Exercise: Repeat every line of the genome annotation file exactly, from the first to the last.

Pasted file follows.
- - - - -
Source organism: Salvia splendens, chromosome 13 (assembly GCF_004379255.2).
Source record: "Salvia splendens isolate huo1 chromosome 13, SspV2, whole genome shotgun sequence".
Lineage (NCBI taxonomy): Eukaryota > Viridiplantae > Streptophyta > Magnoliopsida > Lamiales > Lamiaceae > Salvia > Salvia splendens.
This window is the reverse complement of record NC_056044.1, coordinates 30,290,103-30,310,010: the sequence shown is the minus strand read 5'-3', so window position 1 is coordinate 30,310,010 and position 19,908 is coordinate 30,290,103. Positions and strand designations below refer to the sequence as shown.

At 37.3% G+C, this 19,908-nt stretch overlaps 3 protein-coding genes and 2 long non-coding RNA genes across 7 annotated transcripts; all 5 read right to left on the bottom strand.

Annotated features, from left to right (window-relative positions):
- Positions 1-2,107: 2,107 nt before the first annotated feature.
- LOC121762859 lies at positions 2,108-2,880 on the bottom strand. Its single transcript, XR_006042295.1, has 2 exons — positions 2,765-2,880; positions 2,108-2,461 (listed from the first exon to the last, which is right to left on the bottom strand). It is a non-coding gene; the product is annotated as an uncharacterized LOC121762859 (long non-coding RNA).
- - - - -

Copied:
Source organism: Salvia splendens, chromosome 13 (assembly GCF_004379255.2).
Source record: "Salvia splendens isolate huo1 chromosome 13, SspV2, whole genome shotgun sequence".
Lineage (NCBI taxonomy): Eukaryota > Viridiplantae > Streptophyta > Magnoliopsida > Lamiales > Lamiaceae > Salvia > Salvia splendens.
This window is the reverse complement of record NC_056044.1, coordinates 30,290,103-30,310,010: the sequence shown is the minus strand read 5'-3', so window position 1 is coordinate 30,310,010 and position 19,908 is coordinate 30,290,103. Positions and strand designations below refer to the sequence as shown.

At 37.3% G+C, this 19,908-nt stretch overlaps 3 protein-coding genes and 2 long non-coding RNA genes across 7 annotated transcripts; all 5 read right to left on the bottom strand.

Annotated features, from left to right (window-relative positions):
- Positions 1-2,107: 2,107 nt before the first annotated feature.
- LOC121762859 lies at positions 2,108-2,880 on the bottom strand. Its single transcript, XR_006042295.1, has 2 exons — positions 2,765-2,880; positions 2,108-2,461 (listed from the first exon to the last, which is right to left on the bottom strand). It is a non-coding gene; the product is annotated as an uncharacterized LOC121762859 (long non-coding RNA).